I'm starting this thread after a kindly moderator's reminder that my side-rant on a different thread was veering off topic. I had responded to another poster's assertion that (paraphrase here) she finds novels, such as The Girl on the Train, "excellent." This prompted a shocked mini-tantrum in me.

I wanted to continue the conversation here. See, I find The Girl on the Train trite, poorly wrought, and narrated by an MC who is not so much "well developed" as of a structure reliant upon cliche. And all of those things infuriate me. I just hated the novel, and I agree that, as other posters (and real life friends) noted, publishers are doing The Girl on the Train a real disservice in their insistence upon bleating its status as "the next Gone Girl." Because Gone Girl WAS well-written, and its characters were complex and well-explored in an unexpectedly powerful way.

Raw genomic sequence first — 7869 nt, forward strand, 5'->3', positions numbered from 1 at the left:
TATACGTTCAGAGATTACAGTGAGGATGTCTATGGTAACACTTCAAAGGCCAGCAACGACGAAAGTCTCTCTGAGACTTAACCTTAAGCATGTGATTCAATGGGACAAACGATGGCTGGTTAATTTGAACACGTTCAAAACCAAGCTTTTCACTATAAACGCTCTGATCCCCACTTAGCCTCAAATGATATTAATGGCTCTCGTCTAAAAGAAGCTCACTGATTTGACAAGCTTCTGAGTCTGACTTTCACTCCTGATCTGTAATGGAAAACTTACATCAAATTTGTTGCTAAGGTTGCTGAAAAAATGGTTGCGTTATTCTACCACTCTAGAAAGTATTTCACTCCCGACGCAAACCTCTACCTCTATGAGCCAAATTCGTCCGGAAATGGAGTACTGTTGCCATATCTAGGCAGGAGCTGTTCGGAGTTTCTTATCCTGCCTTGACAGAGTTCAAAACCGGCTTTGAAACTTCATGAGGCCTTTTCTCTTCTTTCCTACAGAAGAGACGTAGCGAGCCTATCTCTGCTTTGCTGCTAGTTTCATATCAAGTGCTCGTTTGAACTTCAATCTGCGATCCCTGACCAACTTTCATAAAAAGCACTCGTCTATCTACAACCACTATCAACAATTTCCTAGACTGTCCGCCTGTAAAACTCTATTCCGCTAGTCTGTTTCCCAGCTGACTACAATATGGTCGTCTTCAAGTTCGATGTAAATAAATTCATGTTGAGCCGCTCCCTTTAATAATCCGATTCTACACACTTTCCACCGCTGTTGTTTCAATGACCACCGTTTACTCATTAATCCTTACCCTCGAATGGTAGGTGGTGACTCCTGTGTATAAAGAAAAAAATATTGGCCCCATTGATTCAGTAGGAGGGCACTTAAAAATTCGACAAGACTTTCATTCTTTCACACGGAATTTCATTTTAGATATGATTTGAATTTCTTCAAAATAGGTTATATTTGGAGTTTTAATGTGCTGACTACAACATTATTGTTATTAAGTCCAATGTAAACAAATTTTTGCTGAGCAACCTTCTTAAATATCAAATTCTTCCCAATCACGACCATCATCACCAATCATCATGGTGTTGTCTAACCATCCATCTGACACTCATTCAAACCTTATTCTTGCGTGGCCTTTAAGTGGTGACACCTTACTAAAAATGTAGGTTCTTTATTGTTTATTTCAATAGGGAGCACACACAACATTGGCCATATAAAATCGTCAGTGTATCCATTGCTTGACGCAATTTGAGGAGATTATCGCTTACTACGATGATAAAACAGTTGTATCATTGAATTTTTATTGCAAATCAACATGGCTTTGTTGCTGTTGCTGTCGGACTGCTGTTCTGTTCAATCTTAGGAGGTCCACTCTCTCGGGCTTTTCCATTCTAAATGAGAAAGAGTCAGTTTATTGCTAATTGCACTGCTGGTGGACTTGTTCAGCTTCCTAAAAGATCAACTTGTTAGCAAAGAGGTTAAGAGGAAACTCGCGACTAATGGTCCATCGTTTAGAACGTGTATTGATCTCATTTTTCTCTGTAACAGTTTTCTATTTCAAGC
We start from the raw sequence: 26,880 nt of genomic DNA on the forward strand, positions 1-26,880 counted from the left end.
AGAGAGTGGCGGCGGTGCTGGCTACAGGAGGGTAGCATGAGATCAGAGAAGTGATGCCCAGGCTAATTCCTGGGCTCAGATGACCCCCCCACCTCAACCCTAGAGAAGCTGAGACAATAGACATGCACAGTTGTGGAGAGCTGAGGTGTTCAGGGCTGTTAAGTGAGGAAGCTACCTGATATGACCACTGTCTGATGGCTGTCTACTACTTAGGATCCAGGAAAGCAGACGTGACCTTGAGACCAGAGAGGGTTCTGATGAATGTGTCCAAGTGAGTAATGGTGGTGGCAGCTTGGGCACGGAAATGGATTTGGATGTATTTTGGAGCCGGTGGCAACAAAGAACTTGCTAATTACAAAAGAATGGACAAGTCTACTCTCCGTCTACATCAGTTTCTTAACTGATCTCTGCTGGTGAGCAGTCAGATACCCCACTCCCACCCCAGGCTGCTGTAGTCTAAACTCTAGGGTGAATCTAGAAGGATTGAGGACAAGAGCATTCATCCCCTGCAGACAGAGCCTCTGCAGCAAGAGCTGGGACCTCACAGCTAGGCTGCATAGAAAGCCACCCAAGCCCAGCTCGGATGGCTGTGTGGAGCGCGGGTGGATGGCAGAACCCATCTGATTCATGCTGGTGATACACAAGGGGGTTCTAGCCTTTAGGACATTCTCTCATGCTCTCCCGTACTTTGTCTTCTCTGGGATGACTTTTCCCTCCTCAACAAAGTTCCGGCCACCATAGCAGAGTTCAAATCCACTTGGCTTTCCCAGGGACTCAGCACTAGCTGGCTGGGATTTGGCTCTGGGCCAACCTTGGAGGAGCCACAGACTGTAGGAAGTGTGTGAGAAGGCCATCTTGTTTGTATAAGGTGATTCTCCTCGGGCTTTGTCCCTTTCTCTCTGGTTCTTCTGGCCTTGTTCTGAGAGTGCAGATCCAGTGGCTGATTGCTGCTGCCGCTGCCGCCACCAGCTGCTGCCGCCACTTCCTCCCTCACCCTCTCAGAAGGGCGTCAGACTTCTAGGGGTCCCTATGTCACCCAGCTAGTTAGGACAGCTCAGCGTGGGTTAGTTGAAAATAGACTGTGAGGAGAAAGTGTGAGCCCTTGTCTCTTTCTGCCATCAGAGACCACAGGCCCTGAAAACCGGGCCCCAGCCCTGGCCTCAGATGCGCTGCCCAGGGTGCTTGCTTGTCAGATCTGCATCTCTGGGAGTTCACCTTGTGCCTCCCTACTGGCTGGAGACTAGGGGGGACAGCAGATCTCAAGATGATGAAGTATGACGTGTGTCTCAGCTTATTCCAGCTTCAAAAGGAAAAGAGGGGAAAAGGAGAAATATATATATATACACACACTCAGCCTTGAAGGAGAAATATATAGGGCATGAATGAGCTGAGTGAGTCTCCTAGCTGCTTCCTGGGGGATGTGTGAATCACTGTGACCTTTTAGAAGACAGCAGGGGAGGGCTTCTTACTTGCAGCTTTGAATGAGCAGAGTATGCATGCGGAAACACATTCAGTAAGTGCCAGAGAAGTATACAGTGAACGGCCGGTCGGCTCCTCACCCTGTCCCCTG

But, as I like to ask my students when I'm feeling sassy, what IS "good literature"? Do poor writing, lack of originality, and/or poorly wrought characters make the literature "bad"? What if such a novel incites a vast readership, people who would not otherwise pick up a novel at all? What if the "bad" literature's sheer volume of fans makes an important cultural statement about the contemporary world/state of literature?

But, dammit, I just hate The Girl on the Train, so I'm also thrilled to debate with anyone who believes that tome stands alone as a finely executed work of art.